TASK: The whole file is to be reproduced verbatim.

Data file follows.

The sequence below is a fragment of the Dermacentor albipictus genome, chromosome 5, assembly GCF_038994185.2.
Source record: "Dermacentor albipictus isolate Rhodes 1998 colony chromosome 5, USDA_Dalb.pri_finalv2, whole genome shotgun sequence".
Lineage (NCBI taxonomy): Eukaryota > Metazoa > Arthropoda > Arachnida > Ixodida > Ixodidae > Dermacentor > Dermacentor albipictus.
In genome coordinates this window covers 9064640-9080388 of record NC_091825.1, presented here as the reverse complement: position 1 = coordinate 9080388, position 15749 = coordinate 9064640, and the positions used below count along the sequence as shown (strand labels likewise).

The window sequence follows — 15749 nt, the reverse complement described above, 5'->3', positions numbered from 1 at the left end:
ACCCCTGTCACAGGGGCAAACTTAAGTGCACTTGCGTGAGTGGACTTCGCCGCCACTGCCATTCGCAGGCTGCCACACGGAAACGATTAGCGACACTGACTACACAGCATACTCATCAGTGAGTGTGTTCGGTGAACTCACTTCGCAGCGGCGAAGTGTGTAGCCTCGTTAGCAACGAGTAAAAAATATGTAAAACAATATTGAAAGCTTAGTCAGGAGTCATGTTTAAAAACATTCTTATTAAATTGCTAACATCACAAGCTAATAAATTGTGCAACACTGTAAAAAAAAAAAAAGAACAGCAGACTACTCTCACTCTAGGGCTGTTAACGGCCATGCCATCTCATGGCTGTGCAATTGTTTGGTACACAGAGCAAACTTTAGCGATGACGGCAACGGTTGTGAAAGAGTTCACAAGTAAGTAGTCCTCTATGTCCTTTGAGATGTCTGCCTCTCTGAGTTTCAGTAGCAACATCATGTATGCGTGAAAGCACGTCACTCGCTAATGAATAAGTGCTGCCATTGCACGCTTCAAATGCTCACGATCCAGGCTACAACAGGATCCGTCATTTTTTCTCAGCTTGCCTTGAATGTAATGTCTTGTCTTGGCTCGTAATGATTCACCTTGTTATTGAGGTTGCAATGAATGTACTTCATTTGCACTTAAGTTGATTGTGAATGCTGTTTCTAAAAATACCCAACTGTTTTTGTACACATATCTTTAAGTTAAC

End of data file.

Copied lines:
The sequence below is a fragment of the Dermacentor albipictus genome, chromosome 5, assembly GCF_038994185.2.
Source record: "Dermacentor albipictus isolate Rhodes 1998 colony chromosome 5, USDA_Dalb.pri_finalv2, whole genome shotgun sequence".
Lineage (NCBI taxonomy): Eukaryota > Metazoa > Arthropoda > Arachnida > Ixodida > Ixodidae > Dermacentor > Dermacentor albipictus.
In genome coordinates this window covers 9064640-9080388 of record NC_091825.1, presented here as the reverse complement: position 1 = coordinate 9080388, position 15749 = coordinate 9064640, and the positions used below count along the sequence as shown (strand labels likewise).

The window sequence follows — 15749 nt, the reverse complement described above, 5'->3', positions numbered from 1 at the left end:
ACCCCTGTCACAGGGGCAAACTTAAGTGCACTTGCGTGAGTGGACTTCGCCGCCACTGCCATTCGCAGGCTGCCACACGGAAACGATTAGCGACACTGACTACACAGCATACTCATCAGTGAGTGTGTTCGGTGAACTCACTTCGCAGCGGCGAAGTGTGTAGCCTCGTTAGCAACGAGTAAAAAATATGTAAAACAATATTGAAAGCTTAGTCAGGAGTCATGTTTAAAAACATTCTTATTAAATTGCTAACATCACAAGCTAATAAATTGTGCAACACTGTAAAAAAAAAAAAAGAACAGCAGACTACTCTCACTCTAGGGCTGTTAACGGCCATGCCATCTCATGGCTGTGCAATTGTTTGGTACACAGAGCAAACTTTAGCGATGACGGCAACGGTTGTGAAAGAGTTCACAAGTAAGTAGTCCTCTATGTCCTTTGAGATGTCTGCCTCTCTGAGTTTCAGTAGCAACATCATGTATGCGTGAAAGCACGTCACTCGCTAATGAATAAGTGCTGCCATTGCACGCTTCAAATGCTCACGATCCAGGCTACAACAGGATCCGTCATTTTTTCTCAGCTTGCCTTGAATGTAATGTCTTGTCTTGGCTCGTAATGATTCACCTTGTTATTGAGGTTGCAATGAATGTACTTCATTTGCACTTAAGTTGATTGTGAATGCTGTTTCTAAAAATACCCAACTGTTTTTGTACACATATCTTTAAGTTAAC